Livestock Chains

From Grass to Glass: the Livestock Food Chain

Livestock produce, such as milk, meat, eggs and their various by-products, make their way to domestic and international markets through a complex series of stakeholders and channels. Stakeholders in these livestock production chains have to respond jointly to the changes brought on by technological advancements. They also have to deal with an ever-increasing number of national and international laws and regulations, such as those governing international food-quality standards and sustainability labels.

As primary producers are affected by international trade agreements, small-scale livestock production can no longer be seen in isolation from such developments. This makes it essential for chain actors to keep up with international trade agreements and anticipate the opportunities or challenges they bring, as well as keep up with the latest developments in the sector and use them to their advantage.

Specialising in Livestock Chains

The Livestock Chains specialisation teaches students to examine each actor in the chain (including suppliers, farmers, processors, traders, retailers and consumers). Students also learn how to analyse the different stages from input to processing from various perspectives, such as business economics, logistics, quality control, certification, sustainability, marketing channels and information flows.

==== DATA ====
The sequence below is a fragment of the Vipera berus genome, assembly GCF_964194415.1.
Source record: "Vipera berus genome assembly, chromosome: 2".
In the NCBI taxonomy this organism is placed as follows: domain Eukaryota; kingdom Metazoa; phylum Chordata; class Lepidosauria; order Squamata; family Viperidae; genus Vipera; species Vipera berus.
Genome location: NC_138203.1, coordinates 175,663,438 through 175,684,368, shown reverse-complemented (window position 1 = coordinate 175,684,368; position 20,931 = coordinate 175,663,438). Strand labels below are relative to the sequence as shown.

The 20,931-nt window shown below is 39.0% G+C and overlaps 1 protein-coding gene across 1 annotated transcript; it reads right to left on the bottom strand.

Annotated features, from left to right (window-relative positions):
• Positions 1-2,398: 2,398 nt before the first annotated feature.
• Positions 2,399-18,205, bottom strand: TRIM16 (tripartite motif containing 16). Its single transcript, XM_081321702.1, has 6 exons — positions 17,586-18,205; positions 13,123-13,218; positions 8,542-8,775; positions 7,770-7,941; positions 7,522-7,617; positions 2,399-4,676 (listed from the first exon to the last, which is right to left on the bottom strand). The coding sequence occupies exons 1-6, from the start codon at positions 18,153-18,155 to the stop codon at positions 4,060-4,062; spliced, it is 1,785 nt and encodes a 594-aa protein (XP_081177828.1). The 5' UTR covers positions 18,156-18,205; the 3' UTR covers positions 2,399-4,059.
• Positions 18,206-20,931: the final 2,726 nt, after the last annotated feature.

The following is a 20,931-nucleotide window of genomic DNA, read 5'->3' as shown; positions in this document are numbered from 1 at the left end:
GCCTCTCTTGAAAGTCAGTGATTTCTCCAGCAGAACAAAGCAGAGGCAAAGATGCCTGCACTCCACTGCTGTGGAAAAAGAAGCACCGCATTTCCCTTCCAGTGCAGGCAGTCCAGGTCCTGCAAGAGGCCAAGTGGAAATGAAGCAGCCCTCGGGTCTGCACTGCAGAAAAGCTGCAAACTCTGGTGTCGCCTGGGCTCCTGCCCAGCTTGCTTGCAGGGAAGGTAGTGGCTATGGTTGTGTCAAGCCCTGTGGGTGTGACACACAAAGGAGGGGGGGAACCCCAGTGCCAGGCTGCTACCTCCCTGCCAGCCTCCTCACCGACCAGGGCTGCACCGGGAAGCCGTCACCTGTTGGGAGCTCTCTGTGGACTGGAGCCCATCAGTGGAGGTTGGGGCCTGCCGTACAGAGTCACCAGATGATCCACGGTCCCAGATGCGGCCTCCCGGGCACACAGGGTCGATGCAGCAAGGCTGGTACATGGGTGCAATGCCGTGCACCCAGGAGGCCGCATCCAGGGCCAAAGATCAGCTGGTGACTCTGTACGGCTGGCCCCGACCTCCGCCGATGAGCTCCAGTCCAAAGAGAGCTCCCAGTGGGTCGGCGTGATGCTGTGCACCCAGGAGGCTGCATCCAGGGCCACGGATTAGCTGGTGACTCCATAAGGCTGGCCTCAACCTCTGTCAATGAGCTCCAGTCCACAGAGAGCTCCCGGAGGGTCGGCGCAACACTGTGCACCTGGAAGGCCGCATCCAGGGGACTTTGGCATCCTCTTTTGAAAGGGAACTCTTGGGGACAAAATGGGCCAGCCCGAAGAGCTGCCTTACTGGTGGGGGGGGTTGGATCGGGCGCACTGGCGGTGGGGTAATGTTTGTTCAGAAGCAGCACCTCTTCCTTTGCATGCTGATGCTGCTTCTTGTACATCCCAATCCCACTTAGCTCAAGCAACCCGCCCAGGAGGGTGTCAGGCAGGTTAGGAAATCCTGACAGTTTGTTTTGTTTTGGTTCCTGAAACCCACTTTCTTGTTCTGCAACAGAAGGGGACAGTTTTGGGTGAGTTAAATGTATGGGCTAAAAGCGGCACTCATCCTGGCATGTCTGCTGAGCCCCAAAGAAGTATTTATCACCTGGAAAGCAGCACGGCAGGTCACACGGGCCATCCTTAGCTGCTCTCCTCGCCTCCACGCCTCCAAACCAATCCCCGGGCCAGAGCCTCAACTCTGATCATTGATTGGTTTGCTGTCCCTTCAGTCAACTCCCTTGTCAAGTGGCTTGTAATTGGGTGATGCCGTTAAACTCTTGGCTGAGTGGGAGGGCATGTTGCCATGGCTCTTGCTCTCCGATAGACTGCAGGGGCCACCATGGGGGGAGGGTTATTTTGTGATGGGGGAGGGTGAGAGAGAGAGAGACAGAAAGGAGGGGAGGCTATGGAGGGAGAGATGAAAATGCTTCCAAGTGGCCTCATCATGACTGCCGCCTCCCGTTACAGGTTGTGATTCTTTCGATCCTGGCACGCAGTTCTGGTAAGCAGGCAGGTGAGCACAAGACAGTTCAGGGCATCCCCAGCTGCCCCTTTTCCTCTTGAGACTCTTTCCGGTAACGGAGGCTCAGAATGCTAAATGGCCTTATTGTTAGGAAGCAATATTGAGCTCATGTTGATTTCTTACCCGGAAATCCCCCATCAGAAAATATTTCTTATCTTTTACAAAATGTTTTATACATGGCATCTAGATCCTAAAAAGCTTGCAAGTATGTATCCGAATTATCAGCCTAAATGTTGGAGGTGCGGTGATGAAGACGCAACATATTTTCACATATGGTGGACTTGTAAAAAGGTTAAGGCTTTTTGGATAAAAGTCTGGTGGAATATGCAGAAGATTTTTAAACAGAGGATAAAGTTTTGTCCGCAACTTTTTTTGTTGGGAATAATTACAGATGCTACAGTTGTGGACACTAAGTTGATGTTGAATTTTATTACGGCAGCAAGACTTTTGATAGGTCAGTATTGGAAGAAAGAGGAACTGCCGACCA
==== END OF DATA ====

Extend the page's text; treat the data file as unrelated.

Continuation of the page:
The Livestock Chains modules integrate management skills and, by addressing innovative, entrepreneurial and institutional aspects of agriculture, demonstrate how changes in demand and policies at local, national and international levels can be anticipated. Students will thus enhance their ability to manage, facilitate and innovate within the livestock sector. A nine-month taught programme is followed by a three-month thesis research project, in which students will conduct their own research.


Graduates are able to facilitate actors and supporters in the chain in making business linkages. By mainstreaming the concept of a value chain, graduates may empower chain partners to improve livestock value chains. In a highly-developing sector and an increasingly globalised and interconnected world, graduates can assist organisations and government agencies in the chain in keeping pace with the latest international developments in the livestock sector and nations as a whole.

If you are a mid-career livestock professional in the public or private sector involved in agri-business, management or consultancy, regional development policies or projects, research or lecturing at a higher educational institute, we invite you to apply for this specialisation.